3. Honours Project

Game Development Plan and Reflective Log

PART 1 – GAME DESIGN OVERVIEW

1.1. PRODUCT OVERVIEW

Name: Daemon Noir

Developer: Silver Bullet Games, Ltd.

Category: FPS / Adventure RPG

Similar titles: Deus Ex; System Shock 2; BioShock; Condemned: Criminal Origins

Overview:

Daemon Noir is a supernatural action thriller from Silver Bullet Games the acclaimed creators of cinematic action games Katana and Polar Paradise. In this groundbreaking game for next generation platforms, players assume the role of “Damien Noir”, a private investigator with an eye for unexplained phenomenon. Players will travel across 1930s Europe, investigating unexplained murders, hauntings, cases of demonic possession, and reports of monstrous creatures. Players will have to use their wits and investigation abilities as well unconventional weaponry to overcome the game’s challenging problems and terrifying adversaries.

Features:

  • First Person Adventure – This isn’t a standard shooting game – mystery, investigation and problem solving go hand-in-hand with the combat.

  • Intense cinematic combat – each battle is a dramatic and memorable life or death struggle, where wits, problem solving, and crafty use of the environment are just as important as raw firepower and combat finesse.

  • Open-ended gameplay — Real-world environments and free-roaming, objective-based missions will allow players choose their own path throughout the game’s scenarios. Players will be encouraged to experiment and come up with their own solutions to problems and challenges.

Development timeframe:

36 months

Formats:

PC and next-generation consoles

  • Microsoft Windows XP and Vista

  • Microsoft Xbox360

  • Sony Playstation 3

ESRB Rating:

The target is Teen or Mature.

1.2. GAME DETAIL

Genre: Supernatural thriller

Setting: 1930s Europe, including cities like Paris, Florence, and Venice.

Visual Style: Film-noir / Gothic horror

Overview – Like a comic book, the game’s overall story arc unfolds across a series of self-contained episodes (cases), quickly dropping the player into exciting and varied gameplay scenarios. Each ‘case’ plays out like a typical episode of The X-Files – the player investigates a small town or location, discovers something wrong with it, and attempts to resolve the problem (e.g. exorcising a demon). For example, one scenario will have the player hunt down vampires in a small Eastern European town.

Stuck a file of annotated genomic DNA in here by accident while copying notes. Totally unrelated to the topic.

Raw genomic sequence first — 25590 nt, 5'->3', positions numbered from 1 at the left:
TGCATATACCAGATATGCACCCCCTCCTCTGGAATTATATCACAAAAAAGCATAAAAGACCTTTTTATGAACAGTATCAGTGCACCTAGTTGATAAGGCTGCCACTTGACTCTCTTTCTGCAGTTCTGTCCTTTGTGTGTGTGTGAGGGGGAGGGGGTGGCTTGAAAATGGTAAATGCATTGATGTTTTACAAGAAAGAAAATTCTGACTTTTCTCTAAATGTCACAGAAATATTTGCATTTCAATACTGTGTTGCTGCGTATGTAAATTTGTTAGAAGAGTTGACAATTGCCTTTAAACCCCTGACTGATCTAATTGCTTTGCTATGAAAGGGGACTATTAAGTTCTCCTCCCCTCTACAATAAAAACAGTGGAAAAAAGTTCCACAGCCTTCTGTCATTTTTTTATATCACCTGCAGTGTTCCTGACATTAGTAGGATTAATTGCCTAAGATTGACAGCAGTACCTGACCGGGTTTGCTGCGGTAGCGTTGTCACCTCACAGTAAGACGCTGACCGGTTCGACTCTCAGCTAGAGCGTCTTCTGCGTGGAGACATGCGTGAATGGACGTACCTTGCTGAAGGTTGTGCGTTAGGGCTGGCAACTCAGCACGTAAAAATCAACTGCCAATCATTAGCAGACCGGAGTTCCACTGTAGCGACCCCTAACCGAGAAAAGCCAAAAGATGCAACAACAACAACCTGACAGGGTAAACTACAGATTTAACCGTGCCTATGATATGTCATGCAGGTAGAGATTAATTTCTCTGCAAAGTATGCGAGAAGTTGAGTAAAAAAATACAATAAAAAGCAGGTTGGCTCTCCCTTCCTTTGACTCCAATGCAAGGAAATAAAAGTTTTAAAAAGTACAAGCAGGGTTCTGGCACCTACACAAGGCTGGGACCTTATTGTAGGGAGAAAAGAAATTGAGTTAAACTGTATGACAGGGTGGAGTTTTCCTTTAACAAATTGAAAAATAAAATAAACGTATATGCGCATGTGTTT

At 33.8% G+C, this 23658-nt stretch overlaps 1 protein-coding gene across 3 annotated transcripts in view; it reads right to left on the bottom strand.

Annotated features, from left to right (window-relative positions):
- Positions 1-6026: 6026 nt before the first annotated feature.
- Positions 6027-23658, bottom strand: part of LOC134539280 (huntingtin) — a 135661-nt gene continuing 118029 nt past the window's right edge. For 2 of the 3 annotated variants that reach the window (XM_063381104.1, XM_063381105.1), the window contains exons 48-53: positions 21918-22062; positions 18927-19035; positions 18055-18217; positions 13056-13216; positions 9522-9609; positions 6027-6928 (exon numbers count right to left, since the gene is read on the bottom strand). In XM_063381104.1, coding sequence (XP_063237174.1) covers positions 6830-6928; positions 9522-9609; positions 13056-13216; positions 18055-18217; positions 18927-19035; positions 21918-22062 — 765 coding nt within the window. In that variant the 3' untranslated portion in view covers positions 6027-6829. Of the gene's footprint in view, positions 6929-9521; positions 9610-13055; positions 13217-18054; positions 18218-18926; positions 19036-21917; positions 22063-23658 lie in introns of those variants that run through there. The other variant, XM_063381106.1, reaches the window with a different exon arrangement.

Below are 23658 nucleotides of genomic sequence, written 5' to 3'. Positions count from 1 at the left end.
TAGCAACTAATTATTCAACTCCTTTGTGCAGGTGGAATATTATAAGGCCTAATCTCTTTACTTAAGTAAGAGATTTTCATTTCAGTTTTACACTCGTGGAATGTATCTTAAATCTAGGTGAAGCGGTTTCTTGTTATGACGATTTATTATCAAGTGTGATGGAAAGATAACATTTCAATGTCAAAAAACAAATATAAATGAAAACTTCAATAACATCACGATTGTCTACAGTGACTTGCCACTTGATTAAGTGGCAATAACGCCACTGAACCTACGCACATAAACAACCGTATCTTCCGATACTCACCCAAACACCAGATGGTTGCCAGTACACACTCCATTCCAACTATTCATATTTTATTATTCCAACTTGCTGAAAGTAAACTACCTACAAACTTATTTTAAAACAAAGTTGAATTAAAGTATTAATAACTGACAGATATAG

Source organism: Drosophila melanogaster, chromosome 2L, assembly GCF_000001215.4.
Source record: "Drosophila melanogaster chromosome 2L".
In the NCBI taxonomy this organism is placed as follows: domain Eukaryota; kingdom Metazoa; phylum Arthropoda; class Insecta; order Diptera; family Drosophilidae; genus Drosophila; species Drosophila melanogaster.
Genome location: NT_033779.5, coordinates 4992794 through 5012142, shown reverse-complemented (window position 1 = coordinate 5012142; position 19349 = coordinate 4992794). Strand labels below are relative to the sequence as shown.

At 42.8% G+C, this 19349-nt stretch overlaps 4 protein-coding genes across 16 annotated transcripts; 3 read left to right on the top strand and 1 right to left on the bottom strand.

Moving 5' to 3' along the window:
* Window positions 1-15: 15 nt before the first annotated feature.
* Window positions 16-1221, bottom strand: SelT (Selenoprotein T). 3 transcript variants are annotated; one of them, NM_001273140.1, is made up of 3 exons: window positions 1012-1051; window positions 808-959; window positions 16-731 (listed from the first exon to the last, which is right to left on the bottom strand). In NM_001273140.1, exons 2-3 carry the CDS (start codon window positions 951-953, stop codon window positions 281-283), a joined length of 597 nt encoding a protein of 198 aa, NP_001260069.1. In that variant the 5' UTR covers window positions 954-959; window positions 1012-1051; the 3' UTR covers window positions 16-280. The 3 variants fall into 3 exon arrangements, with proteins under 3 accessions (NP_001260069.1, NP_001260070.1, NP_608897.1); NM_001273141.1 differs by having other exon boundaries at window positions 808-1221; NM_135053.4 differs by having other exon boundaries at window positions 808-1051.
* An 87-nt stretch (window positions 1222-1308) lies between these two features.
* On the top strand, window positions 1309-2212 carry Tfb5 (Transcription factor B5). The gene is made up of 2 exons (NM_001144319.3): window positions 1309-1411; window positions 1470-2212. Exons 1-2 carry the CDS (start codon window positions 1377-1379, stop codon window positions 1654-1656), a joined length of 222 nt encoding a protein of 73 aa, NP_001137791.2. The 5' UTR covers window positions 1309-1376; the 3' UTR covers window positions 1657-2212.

Investigation – Investigation and problem solving will be integral components of the game. As a private investigator, the player will be able to investigate crime scenes and hauntings; interrogate locals for information; search libraries and museums; as well as break into private property for further clues. Players will use this information to complete their mission objectives such as hunting monsters; exorcising ghosts; and so on.

Hunting Enemies – Unlike most FPS games, the enemies in Daemon Noir won’t be actively searching for the player – instead they will be hiding from him. For example, vampires, werewolves, and demons can disguise themselves as humans; so it will be up to the player to ‘discover’ them before more people are killed. As exemplified by TheSilence of the Lambs, the investigation part will ‘build up’ to a confrontation with the main adversary(s) — typically with dramatic set pieces along the lines of Die Hard, James Bond, and Indiana Jones.

Intense supernatural combat – Enemies will have unique strengths and weaknesses, and the player will have to discover creative ways to overcome them besides conventional firepower. Experimentation and creative use of the surrounding environment will be critical to the combat. For example, players might be able to break apart furniture for make-shift wooden stakes, block doors, and create battering rams. Unique demon-hunting weapons like silver bullets, holy water, and stakes will also be available. However, violence will not always be the best solution – the player will face ‘victims’ possessed by demons, which require non-violent solutions (i.e. exorcism) to prevent the host from being killed as well.

1.3. MARKETING AND COMPETITIVE ANALYSIS

Competitive Analysis

Innovation in the ‘First Person Shooter’ genre peaked between 1996-2002, with titles like Goldeneye 007, Duke Nukem 3d, Rainbow-Six, Half-Life, System Shock 2, Thief, Morrowind, and Deus Ex. These games tried to build on the basic FPS formula of Wolfenstein 3D and Doom, and create something truly groundbreaking. For example, Goldeneye 007 combined the kinetic arcade action of Virtua Cop with the mission design of Super Mario 64 to create a more strategic FPS game (Hollis, M. 2004).